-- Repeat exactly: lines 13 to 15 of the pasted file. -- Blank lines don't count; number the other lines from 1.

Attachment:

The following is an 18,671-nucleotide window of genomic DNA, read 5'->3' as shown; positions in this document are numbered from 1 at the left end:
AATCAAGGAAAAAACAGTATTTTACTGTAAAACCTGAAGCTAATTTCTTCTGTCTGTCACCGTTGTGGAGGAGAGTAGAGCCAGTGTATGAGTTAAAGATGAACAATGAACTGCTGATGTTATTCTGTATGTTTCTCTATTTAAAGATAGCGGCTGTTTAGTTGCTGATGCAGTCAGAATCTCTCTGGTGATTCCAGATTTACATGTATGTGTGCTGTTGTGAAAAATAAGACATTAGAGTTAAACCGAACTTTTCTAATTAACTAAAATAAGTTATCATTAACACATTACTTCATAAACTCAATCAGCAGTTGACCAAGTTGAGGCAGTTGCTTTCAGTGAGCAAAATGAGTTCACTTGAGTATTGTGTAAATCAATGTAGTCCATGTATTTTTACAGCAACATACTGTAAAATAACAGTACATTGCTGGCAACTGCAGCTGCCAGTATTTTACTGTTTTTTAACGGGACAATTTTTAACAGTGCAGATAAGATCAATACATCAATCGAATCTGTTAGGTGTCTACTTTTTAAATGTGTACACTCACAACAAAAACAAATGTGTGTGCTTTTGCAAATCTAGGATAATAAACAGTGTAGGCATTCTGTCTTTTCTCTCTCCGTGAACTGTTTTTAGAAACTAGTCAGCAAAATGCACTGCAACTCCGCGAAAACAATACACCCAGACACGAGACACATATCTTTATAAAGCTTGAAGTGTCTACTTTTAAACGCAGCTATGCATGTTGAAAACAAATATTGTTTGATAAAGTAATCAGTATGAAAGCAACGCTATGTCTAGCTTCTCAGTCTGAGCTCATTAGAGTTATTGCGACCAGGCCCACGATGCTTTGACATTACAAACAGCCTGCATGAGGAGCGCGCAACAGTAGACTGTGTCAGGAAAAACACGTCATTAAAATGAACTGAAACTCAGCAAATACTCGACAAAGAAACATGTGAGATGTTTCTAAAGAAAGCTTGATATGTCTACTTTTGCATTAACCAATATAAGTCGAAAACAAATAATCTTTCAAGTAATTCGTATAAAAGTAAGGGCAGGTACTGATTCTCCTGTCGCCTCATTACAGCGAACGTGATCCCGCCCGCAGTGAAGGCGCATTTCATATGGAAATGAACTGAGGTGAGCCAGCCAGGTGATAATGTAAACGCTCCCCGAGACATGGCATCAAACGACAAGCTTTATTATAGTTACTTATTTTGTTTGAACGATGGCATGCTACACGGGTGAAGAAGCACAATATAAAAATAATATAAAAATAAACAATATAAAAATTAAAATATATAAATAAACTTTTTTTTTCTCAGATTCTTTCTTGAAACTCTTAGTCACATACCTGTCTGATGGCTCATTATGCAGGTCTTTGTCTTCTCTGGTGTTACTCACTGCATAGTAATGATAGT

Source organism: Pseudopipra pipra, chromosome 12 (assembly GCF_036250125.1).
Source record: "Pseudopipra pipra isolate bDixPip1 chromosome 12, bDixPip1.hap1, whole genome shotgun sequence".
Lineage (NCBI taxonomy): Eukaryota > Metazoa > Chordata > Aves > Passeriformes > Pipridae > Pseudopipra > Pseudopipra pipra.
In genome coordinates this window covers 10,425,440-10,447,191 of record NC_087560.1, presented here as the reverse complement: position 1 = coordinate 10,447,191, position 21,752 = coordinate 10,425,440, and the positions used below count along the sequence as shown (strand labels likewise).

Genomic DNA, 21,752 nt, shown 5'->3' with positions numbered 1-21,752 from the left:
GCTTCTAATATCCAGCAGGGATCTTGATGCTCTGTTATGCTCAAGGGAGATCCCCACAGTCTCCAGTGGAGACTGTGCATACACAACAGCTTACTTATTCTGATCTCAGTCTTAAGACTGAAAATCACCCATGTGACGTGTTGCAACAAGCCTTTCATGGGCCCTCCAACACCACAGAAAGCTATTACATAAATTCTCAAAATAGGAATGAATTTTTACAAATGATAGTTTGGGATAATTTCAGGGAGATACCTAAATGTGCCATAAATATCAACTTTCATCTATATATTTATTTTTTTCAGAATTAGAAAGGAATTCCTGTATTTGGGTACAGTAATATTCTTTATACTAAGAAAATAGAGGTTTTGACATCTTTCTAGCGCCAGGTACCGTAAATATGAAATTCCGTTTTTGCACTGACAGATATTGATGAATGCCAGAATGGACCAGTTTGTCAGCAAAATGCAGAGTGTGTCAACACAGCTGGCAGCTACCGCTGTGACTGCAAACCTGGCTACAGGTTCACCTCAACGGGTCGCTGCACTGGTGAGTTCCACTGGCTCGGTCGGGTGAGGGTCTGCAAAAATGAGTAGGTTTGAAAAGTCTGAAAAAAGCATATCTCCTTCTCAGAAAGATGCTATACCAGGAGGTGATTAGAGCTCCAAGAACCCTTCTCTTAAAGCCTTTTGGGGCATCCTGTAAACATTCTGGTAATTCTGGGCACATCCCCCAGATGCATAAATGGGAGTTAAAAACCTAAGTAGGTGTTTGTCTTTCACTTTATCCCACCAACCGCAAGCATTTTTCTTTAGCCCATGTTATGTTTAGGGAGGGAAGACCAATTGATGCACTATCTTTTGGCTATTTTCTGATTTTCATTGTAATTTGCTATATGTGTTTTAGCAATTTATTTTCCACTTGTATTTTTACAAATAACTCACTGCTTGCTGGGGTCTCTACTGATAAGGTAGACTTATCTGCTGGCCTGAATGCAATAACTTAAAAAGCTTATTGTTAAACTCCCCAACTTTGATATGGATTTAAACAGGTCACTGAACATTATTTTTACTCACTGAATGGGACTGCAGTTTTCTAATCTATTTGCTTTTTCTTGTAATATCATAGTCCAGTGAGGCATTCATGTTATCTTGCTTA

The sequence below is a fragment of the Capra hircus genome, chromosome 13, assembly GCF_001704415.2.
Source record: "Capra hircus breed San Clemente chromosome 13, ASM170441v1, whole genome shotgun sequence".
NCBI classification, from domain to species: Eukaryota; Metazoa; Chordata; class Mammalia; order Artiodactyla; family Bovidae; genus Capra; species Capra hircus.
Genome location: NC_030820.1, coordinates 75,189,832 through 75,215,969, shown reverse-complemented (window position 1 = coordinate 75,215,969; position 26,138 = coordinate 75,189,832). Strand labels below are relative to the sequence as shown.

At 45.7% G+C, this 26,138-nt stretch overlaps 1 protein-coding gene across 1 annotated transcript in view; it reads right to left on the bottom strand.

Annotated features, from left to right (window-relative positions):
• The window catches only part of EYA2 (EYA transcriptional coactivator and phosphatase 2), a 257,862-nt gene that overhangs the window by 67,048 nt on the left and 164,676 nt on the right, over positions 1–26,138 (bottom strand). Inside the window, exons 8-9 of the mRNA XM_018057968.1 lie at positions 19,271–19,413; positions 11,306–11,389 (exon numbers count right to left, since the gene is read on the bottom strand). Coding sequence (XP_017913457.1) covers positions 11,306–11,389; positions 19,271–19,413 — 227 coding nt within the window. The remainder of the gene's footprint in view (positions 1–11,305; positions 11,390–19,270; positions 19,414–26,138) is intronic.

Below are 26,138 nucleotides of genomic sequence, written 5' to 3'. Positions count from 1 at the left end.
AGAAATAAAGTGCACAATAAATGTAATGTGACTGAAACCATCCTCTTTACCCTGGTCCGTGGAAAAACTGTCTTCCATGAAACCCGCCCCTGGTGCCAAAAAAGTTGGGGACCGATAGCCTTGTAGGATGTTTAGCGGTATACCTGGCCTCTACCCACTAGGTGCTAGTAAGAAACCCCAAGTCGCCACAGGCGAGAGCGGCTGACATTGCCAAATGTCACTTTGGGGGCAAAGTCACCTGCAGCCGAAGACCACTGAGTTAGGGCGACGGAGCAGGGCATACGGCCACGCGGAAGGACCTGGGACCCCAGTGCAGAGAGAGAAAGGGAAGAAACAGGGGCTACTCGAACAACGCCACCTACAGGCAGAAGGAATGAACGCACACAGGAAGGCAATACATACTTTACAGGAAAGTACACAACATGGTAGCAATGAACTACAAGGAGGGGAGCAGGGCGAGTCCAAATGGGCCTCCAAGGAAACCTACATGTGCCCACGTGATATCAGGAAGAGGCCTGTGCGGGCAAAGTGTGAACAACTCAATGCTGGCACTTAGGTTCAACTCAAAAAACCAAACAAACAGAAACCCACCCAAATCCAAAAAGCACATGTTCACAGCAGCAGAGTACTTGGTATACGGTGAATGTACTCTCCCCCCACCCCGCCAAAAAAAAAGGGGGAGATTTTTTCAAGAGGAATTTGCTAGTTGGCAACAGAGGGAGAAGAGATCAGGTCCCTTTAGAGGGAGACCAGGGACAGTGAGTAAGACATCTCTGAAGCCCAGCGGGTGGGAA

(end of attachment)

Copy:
At 45.7% G+C, this 26,138-nt stretch overlaps 1 protein-coding gene across 1 annotated transcript in view; it reads right to left on the bottom strand.

Annotated features, from left to right (window-relative positions):
• The window catches only part of EYA2 (EYA transcriptional coactivator and phosphatase 2), a 257,862-nt gene that overhangs the window by 67,048 nt on the left and 164,676 nt on the right, over positions 1–26,138 (bottom strand). Inside the window, exons 8-9 of the mRNA XM_018057968.1 lie at positions 19,271–19,413; positions 11,306–11,389 (exon numbers count right to left, since the gene is read on the bottom strand). Coding sequence (XP_017913457.1) covers positions 11,306–11,389; positions 19,271–19,413 — 227 coding nt within the window. The remainder of the gene's footprint in view (positions 1–11,305; positions 11,390–19,270; positions 19,414–26,138) is intronic.